#3 – Super Bowl XLII – Feb. 3, 2008
New York Giants 17, New England Patriots 14
Spread: Patriots -12½
In hindsight here, it seems remarkable the line wasn’t more than 12½. It did open higher, so some market movers had bets as high as +13½ on the New York Giants.
Football writers had already prepared their pre-writes about how the New England Patriots were the greatest team in the history of the league. They set scoring records on their way to a perfect 16-0 regular season and soundly won their way to the Super Bowl. The Giants, on the other hand, had already exceeded the season’s expectations by clinching a Wild-Card spot the week before their season finale.
As luck would have it, that final regular-season game was against the Patriots — then 15-0 and looking to finish off their perfect regular season — scheduled for a special Saturday presentation. (The ratings were epic.) In a decision that went against his usual game theory, Patriots’ coach Bill Belichick played the team’s starters in full, to win the otherwise meaningless game. So too did Giants’ coach Tom Coughlin, taking New England to the wire in that game, the Patriots ultimately prevailing 38-35.
By the time the Giants ran the gauntlet of their three playoff games leading up to the Super Bowl, the final of which was an overtime win over the Packers, they came into the championship as heavy underdogs. (They paid at least +400 on the moneyline.)
Plodding first-quarter drives and defense carried the first half that saw far less scoring than expected, and the Patriots carried a 7-3 lead into the half. (Tom Petty and the Heartbreakers, in case you were wondering.) Giants’ backers cheered on a scoreless third quarter and a go-ahead fourth-quarter New York touchdown. With a 10-7 lead, it seemed certain the underdog would cash and could possibly win outright.
The Pats would take back the lead, 14-10, setting the Giants up for a game-winning drive and the iconic play from this Super Bowl. On a broken play from their own 44, and the Giants’ quarterback Eli Manning nearly in the grasp pitched an almost uncatchable ball to David Tyree over 30 yards away. What resulted, of course, was the “Helmet Catch” an improbable grab by Tyree, setting New York up on the Patriots’ 24-yard line. They’d score a few plays later on a 13-yard Plaxico Burress reception, leaving only 39 seconds on the clock, and giving New York the upset.
#2 – Super Bowl XXXVI – Feb. 3, 2002
New England Patriots 20, St. Louis Rams 17
Spread: Rams -14
Before they played Goliath to the Giants, the Patriots assumed the David role against the “Greatest Show on Turf.”
The St. Louis Rams, that aforementioned greatest show, were a great team made greater with the promotion of short-term mad-genius Mike Martz to head coach. With Kurt Warner showing up as the storybook answer to a team’s prayers at quarterback, they arguably could have been vying for their third consecutive Super Bowl, if not for a stumble in the previous year’s playoffs against the Saints.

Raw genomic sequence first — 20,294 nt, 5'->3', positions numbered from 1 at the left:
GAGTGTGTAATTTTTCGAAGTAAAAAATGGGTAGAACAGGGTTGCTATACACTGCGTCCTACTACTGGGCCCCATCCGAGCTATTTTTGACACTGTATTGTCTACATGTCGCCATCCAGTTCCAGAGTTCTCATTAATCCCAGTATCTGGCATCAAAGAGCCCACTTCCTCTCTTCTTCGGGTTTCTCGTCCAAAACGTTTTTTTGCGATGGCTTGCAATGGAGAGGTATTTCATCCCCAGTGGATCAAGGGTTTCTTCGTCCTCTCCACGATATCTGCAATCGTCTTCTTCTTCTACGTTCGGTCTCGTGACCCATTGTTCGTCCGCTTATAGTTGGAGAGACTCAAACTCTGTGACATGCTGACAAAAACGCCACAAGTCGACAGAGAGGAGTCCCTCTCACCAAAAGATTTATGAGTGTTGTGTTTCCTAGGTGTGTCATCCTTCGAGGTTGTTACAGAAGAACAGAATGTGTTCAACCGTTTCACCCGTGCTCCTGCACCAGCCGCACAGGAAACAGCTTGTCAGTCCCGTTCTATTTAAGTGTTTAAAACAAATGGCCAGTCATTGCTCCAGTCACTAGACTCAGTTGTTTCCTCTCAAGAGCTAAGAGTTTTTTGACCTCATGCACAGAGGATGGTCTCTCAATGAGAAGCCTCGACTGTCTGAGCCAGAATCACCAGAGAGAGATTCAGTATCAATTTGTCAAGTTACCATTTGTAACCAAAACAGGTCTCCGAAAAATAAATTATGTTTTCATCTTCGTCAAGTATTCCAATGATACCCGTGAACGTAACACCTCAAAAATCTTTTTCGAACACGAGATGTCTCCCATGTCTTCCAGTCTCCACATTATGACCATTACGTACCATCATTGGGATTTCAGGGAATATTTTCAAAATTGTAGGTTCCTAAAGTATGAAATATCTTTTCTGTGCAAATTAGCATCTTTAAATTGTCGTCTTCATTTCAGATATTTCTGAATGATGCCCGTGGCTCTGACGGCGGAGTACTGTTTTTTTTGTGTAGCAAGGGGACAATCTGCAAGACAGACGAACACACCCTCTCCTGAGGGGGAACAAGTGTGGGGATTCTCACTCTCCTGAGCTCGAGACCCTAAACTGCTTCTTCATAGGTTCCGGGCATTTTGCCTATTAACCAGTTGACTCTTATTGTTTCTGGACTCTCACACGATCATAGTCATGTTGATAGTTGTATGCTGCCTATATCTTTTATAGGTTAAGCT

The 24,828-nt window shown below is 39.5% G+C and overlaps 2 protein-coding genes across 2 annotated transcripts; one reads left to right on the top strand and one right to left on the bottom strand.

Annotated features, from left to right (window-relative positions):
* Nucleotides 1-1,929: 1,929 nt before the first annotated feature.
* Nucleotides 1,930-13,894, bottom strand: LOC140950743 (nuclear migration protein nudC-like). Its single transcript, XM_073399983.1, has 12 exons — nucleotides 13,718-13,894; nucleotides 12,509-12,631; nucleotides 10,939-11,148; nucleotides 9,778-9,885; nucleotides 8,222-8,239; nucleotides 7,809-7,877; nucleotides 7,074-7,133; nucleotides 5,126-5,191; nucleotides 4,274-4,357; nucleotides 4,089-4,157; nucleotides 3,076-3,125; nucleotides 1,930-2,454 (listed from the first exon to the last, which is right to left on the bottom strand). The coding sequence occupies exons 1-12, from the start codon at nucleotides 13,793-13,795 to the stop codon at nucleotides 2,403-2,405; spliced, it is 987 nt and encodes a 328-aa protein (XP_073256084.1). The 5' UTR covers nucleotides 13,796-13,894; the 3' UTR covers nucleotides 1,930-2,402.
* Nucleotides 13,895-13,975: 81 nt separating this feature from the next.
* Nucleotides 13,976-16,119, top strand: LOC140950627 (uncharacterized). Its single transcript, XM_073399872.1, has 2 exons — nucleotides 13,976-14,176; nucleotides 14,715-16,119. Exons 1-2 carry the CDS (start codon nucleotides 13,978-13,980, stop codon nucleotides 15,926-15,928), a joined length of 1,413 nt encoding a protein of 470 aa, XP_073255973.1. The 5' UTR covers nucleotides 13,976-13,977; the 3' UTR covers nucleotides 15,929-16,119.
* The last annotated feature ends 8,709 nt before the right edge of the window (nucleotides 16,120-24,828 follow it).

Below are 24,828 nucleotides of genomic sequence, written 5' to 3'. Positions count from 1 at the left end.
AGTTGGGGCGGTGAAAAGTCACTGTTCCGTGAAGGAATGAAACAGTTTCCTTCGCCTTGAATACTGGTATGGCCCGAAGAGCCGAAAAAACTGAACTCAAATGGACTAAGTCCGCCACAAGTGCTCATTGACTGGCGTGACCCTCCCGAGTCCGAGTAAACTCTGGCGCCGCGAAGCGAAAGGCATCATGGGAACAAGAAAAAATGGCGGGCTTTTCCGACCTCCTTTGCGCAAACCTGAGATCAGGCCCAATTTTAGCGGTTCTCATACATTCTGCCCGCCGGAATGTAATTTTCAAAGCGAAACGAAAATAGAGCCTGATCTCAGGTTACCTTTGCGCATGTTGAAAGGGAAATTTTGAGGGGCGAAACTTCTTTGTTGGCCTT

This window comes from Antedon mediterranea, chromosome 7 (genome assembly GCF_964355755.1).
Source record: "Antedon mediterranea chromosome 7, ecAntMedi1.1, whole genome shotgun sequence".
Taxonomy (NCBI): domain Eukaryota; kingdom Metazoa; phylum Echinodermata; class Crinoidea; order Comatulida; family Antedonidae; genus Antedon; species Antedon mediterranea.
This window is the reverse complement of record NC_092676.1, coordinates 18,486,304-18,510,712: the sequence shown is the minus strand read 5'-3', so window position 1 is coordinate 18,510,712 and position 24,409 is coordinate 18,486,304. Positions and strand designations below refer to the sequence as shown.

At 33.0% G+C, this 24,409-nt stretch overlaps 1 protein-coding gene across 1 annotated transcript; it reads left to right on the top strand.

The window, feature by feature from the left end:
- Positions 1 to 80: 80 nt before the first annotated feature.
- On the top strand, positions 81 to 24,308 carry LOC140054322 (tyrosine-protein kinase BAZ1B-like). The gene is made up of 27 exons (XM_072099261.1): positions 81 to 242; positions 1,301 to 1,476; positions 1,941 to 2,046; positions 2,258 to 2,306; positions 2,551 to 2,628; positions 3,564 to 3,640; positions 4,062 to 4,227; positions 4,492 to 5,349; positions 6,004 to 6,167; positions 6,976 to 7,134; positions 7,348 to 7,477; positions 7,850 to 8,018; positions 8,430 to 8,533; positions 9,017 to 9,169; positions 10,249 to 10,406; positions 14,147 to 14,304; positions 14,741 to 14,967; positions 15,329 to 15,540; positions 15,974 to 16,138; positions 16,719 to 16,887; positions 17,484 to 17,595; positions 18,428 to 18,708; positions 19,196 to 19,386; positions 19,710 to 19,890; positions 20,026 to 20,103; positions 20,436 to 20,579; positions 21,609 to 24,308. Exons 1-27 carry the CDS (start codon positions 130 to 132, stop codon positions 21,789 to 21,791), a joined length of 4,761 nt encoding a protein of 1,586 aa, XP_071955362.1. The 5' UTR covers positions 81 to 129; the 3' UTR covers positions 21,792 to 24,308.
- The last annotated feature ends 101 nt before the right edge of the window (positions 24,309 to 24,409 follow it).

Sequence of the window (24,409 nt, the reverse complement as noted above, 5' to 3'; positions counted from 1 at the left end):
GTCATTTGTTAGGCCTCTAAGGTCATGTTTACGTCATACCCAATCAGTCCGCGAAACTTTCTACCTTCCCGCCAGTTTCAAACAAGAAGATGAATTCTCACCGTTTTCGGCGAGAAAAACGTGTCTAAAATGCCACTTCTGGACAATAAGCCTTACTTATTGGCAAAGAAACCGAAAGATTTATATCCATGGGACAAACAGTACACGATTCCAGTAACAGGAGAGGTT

The New England Patriots, on the other hand, were forecast for a mediocre year made miserable when their veteran quarterback Drew Bledsoe sheared a blood vessel, an injury that would cost him weeks of playing time. He was replaced by a nameless sixth-round afterthought, who was said to have won their next game against the Colts because no one had any tape on him.
Bledsoe’s injury lingered, and New England struggled to get back to a .500 record by November under a team now led by defense and their new game manager under center, T. Brady. (He’s number 12 — they gave him Matt Cavanaugh’s old number to remind him he’s a bum.) They lost to St. Louis in Week 10, though the Patriots’ defense managed to injure a handful of Rams’ starters out of the game and kept the loss to within a touchdown.
By the time the Super Bowl came — and New England managed to escape their divisional game on a weird technicality known as the “tuck rule” — the Patriots were catching two touchdowns, and it was a reasonable argument that 14½ was a better line. There was debate to start Drew Bledsoe, until it was finally confirmed they’d dance with the one they brung, Tom Brady.
It might seem presumptive to think Patriots backers could have felt good about their bet before the coin flip, but that’s what happened. Before even the national anthem, the Rams’ followed the tradition of introducing their team members as individuals. In the eerie political aftermath of 9/11, New England announced (in both the broadcast and to the stadium PA) that they would be introduced as a team — and proceeded to storm onto the field in the fashion that every team has since followed.